Hope Regained at a Mobile Clinic
“…his resilience and determination to overcome the life hurdles that most children never have to endure keeps me going.”
Faith remembers a time when things were better. She and her husband had married young and when they found out they were expecting a child, they excitedly began to plan for their new little family. They couldn’t afford an ultrasound, but that was OK — they wanted the gender of their baby to be a surprise anyway.
When Aloice was born, his gender was not the only surprise that awaited Faith and her husband. What an ultrasound would have revealed early on was that their firstborn son suffered from myelomeningocele, a severe form of spina bifida. Faith remembers a doctor listing the lifelong disabilities their son was likely to face: inability to walk, bladder and bowel incontinence, hydrocephalus, cognitive delays… she remembers that there was little offer of hope for her tiny baby. “Our lives took a different turn,” Faith reflects, looking back on that day.
Unlike many children in Kenya born with this condition, Aloice was able, at six days old, to have surgery to repair the defect on his spine. What is more, he miraculously avoided many of the prognoses his parents fearfully anticipated. He learned to walk, and suffered no cognitive delays. Still, their family only enjoyed a kind of fragile happiness.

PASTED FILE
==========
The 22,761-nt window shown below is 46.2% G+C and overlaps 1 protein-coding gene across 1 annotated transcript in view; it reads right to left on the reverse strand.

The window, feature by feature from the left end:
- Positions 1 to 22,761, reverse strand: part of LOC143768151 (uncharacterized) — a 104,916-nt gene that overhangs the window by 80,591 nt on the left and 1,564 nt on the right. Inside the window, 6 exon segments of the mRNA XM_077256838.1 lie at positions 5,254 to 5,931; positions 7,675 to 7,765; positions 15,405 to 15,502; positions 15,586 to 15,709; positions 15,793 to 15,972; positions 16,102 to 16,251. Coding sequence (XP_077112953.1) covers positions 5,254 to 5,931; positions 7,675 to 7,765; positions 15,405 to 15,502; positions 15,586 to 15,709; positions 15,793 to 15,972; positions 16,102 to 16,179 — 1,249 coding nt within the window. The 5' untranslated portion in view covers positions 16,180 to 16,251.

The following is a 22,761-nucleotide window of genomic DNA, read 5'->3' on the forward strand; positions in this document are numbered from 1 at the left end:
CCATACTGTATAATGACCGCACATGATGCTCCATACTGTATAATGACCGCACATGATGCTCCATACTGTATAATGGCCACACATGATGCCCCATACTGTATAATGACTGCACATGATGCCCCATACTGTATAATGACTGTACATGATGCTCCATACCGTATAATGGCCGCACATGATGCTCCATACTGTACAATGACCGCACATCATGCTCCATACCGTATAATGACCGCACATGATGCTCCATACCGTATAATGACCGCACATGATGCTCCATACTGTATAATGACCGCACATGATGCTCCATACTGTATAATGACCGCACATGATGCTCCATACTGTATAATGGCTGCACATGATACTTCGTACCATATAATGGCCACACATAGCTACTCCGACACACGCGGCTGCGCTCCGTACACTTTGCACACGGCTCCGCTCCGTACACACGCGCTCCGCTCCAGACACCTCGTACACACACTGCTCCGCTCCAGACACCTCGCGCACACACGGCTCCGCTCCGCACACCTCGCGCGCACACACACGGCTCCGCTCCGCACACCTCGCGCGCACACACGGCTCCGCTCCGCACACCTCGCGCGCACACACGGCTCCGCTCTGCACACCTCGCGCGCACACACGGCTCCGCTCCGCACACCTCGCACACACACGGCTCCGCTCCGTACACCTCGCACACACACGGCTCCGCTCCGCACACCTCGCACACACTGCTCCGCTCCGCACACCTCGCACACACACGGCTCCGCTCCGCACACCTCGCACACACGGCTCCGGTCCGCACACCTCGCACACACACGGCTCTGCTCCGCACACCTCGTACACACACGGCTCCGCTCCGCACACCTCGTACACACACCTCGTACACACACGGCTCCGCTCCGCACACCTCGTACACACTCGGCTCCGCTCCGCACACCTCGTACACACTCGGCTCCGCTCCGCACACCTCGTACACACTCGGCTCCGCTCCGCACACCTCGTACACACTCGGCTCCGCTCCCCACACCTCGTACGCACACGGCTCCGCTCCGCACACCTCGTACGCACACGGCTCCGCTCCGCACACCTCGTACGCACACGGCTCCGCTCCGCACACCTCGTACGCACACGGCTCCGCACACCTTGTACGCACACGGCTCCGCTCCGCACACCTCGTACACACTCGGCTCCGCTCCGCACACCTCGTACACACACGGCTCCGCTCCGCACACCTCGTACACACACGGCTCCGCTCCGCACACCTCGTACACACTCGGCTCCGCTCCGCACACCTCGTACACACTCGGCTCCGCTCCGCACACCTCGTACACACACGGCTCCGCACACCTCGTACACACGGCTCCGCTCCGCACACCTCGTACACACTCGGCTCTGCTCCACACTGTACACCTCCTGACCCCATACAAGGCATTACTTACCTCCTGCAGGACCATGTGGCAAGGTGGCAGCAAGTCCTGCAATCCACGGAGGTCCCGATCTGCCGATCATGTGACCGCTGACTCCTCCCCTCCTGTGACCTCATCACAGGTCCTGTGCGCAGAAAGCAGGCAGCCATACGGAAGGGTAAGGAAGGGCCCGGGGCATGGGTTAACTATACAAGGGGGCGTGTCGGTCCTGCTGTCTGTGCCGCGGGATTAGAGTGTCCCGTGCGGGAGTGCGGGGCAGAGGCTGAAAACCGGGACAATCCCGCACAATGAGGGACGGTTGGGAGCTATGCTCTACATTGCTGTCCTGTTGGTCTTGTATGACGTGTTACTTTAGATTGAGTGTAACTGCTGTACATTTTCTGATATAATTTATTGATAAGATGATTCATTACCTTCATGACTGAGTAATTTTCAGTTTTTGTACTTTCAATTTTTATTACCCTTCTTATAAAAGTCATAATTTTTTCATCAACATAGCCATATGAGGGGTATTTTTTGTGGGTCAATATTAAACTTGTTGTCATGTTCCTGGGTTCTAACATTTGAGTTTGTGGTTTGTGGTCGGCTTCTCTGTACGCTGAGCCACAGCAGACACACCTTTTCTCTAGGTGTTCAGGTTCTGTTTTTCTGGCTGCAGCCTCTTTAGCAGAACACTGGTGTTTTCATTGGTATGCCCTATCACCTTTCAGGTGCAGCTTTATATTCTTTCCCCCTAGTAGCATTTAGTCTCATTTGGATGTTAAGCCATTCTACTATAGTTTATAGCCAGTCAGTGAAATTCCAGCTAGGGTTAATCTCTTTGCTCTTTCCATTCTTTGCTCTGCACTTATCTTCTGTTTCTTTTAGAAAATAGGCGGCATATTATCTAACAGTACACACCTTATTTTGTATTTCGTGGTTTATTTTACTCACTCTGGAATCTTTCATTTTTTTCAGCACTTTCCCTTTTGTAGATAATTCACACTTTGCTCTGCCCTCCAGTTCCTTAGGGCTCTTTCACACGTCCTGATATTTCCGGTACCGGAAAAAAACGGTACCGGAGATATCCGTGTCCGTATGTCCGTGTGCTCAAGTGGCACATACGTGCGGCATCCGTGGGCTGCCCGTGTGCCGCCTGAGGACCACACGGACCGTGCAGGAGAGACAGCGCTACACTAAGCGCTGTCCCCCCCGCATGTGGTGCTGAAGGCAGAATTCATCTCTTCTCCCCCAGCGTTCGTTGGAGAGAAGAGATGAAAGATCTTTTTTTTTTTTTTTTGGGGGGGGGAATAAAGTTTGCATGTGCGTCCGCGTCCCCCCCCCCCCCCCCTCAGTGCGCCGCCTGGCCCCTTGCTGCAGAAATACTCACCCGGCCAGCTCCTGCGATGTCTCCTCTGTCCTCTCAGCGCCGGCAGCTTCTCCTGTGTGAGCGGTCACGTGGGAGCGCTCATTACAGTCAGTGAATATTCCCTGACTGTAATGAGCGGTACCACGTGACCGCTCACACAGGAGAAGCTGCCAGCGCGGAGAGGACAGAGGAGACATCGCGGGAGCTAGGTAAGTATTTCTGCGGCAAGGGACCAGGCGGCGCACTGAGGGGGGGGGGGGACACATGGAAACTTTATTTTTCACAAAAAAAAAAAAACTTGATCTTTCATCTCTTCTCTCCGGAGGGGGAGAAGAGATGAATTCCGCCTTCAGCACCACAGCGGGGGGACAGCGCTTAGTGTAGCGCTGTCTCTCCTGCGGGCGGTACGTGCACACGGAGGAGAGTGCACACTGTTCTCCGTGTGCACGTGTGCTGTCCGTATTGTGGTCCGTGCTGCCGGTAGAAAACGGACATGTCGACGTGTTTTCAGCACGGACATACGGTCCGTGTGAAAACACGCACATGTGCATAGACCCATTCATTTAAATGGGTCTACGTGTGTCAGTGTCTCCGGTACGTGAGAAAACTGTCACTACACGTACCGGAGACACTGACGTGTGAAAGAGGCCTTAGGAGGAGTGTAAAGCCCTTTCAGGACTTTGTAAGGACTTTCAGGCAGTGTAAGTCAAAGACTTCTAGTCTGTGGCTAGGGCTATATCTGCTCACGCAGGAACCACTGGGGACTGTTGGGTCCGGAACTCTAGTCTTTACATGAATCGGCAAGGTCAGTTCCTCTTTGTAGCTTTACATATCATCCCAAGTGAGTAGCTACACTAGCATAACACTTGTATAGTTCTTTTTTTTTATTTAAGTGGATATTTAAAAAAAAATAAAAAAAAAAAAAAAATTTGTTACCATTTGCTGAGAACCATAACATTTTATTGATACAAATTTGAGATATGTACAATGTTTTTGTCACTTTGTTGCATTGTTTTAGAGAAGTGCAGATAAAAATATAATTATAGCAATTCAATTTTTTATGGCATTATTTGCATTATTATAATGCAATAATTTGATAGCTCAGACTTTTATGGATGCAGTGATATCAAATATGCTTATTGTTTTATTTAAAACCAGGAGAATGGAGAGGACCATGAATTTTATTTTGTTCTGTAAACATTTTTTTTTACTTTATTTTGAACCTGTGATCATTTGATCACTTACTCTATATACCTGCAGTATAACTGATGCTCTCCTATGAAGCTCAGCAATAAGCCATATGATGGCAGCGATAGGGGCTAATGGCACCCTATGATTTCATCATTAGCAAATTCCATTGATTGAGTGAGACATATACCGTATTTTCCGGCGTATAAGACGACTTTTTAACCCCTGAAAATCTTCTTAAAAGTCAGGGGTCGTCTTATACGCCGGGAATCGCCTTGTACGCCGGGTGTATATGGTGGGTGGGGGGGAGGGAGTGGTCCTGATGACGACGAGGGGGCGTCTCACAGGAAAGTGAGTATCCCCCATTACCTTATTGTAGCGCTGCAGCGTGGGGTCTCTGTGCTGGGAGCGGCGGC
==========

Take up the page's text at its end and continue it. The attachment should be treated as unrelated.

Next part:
Illustration of a child with myelomeningocele.
Faith and her husband had five more children after Aloice, and three of them suffered from a seizure disorder. When Aloice, at 15, began complaining of headaches, vomiting, and his own seizures, something in his father snapped. After trying unsuccessfully to poison his four ill children, he ran away.
Faith was now alone with no income. She struggled to support her six children by doing laundry in the neighborhood, but she could no longer afford the treatment her children needed. And Aloice’s condition was deteriorating. The strong and bright teenager, now often in tears from the excruciating headaches, was slowly losing his ability to walk.
By the time Faith heard about the BethanyKids Mobile Clinic coming to a nearby town, she had little hope left for her son. After all, even if a treatment was available for Aloice, how could she afford it? Yet something compelled her to go anyway, and we thank God that she did. The team was quickly able to diagnose Aloice’s condition as a shunt infection and blockage — a routine fix for our neurosurgeon. And when they referred Aloice to BethanyKids for treatment, they were able to assure his worried mother that his medical costs would be taken care of.
Aloice and Faith ready to go home after a successful surgery.
Aloice had a successful surgery a few weeks ago, and he is already setting his sights on getting back on his feet, literally, and helping support his family. He is planning on enrolling in Joytown School, where he will be able to get an education among peers with similar challenges. Faith has regained some of her hope, and continues to marvel at her son’s strength. “He is an amazing child and his resilience and determination to overcome the life hurdles that most children never have to endure keeps me going.”
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